stinking of Dettol as if it had been sprayed everywhere to decontaminate
the rooms. Thornhill was asked to drive the body to the mortuary at
Salford General Hospital and instructed to take the back roads.

At the time, Thornhill was suspicious of what had happened and why he
was told to take such a strange route to the hospital, but he simply
followed orders.

'There was a lot of talk among the squaddies about nerve gas and mustard
gas and the like, but nobody really knew what was going on. In those
days you trusted the authorities and didn't ask too many questions. You
kept yourself to yourself.'

There was another reason why Thornhill kept quiet. 'I was called into an
office and read the riot act by a medical officer. He made me sign
something and told me if I ever spoke a word about what I saw at Porton
Down I would be sent to prison. I was frightened and didn't want to go
to jail, so I didn't tell any of the other lads what I had seen.'

Over the years, Thornhill has had frequent flashbacks of the terrible
events he witnessed, but has never mentioned them outside his immediate
family. 'I used to see things on the news and on TV that used to bring
it all back to me. I remember seeing the news about Saddam Hussein
gassing the Kurds and I couldn't stop thinking about that young lad.'

For 50 years, Thornhill found it difficult to stop wondering who the
dying man was. 'I noticed his blue RAF trousers under the blue boiler
suit, but that's all I ever never knew about him. I thought he might be
married and his wife or parents would want to know what happened and
that there was somebody with him when he died. I was recently engaged
and I would have hoped somebody would have done the same for me.'

Yet it was only this summer when he heard a report on a local Manchester
radio station about a police inquiry into the death of the RAF engineer
Ronald Maddison at Porton Down, that it all fitted into place. 'I
stopped in my tracks when I heard it. I knew that was it him, that it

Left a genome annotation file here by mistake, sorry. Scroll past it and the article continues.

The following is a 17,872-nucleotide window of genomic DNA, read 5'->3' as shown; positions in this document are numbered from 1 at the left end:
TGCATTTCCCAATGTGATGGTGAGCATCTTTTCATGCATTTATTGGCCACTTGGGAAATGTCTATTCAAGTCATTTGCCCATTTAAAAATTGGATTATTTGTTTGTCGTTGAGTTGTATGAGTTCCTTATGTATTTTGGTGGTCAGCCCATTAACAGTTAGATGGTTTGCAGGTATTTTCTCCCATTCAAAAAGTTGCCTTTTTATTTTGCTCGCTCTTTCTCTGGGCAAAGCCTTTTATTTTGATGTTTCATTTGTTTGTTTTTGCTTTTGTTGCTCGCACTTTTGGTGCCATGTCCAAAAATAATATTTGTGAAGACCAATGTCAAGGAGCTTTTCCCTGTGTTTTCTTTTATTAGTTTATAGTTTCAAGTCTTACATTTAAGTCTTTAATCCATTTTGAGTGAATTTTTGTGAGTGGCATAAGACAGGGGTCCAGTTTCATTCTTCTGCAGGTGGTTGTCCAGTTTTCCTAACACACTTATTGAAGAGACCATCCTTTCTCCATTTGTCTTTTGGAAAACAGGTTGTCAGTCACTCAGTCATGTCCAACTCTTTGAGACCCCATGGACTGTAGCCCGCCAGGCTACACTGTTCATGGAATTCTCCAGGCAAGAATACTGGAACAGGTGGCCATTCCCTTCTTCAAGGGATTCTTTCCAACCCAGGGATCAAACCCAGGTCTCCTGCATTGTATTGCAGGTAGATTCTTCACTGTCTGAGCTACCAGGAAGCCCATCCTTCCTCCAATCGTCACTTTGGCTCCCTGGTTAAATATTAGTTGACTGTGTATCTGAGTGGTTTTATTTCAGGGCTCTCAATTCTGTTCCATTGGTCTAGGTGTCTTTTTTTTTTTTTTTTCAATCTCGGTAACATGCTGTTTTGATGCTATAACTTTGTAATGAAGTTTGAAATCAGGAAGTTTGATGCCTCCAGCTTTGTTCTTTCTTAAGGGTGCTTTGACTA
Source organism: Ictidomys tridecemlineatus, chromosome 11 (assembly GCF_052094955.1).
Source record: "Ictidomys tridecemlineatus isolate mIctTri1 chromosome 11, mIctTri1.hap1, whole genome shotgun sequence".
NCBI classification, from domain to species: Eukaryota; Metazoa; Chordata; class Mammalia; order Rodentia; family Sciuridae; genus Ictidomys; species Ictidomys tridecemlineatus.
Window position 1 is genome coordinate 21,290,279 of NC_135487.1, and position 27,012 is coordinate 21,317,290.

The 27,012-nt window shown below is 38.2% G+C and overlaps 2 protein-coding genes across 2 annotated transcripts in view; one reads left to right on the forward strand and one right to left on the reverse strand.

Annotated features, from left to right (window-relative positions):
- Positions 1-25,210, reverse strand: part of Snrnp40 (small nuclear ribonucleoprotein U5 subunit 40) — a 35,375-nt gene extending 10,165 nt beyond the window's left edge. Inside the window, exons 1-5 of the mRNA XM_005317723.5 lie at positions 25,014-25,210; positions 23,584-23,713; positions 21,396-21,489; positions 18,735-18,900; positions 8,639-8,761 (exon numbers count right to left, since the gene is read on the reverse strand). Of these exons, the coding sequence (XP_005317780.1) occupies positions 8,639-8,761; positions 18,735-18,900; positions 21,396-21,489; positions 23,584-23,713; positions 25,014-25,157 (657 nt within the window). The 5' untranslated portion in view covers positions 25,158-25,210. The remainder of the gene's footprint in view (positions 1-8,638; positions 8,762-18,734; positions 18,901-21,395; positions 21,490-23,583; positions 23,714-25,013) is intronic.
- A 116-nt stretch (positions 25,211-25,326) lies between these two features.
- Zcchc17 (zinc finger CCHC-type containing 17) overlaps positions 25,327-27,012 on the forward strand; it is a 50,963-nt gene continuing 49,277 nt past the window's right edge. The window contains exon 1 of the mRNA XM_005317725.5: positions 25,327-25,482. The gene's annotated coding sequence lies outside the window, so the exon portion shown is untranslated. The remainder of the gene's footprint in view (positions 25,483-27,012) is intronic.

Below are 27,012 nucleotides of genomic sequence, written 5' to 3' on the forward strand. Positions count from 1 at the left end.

was Maddison. It was the right date, he was in the RAF and they said it
was the only person who had died at Porton.'

Thornhill telephoned the Wiltshire police who were conducting the
inquiry and a team travelled to Manchester the next day to interview
him. He gave them a nine-page statement detailing all he knew and saw at
Porton Down during his time there. An original MoD inquest was held in
secret in 1953 and recorded a verdict of death by misadventure.

Although the police inquiry into events at Porton Down found
insufficient evidence to mount a criminal prosecution, their findings
were passed to Lord Chief Justice Woolf who ruled that the inquest must
be reopened. Lawyers for Maddison's family and the hundreds of other
volunteers who have suffered subsequent illnesses are hoping for a
verdict of 'unlawful killing'.

Thornhill now wants to meet Maddison's family so he can talk to them
about what he saw. 'What that lad went through was horrendous, it
shouldn't have been allowed to happen to anybody. We talk about Saddam
Hussein gassing his own people but what we did at Porton Down was the
same... I want his family to have some justice.'

With Thornhill now ready to speak out 50 years later, Maddison's family
might finally be able to get just that.

Race to test a Cold War killer

Porton Down was established as a research centre on the edge of
Salisbury Plain in 1916, to help Britain catch up with German chemical
weapons technology.

By the time Alfred Thornhill was an ambulance driver there in 1953,
British intelligence believed the Soviets were stockpiling nerve agents,
such as sarin, which could kill instantly or cause paralysis,
convulsions and breathing difficulties. Scientists at Porton Down wanted
to know the precise doses to cause such symptoms.

 From 1945 more than 3,000 men were sent into the gas chamber; various
amounts of liquid nerve gas were dripped by pipette onto their arms.
Many believed they were helping to find a cure for the common cold.

Ronald Maddison died 45 minutes after 200mg of the deadly nerve agent
sarin was dripped onto a patch of uniform on his arm.The coroner's
report was never released but Lord Chief Justice Woolf has now ordered a
fresh inquest. <>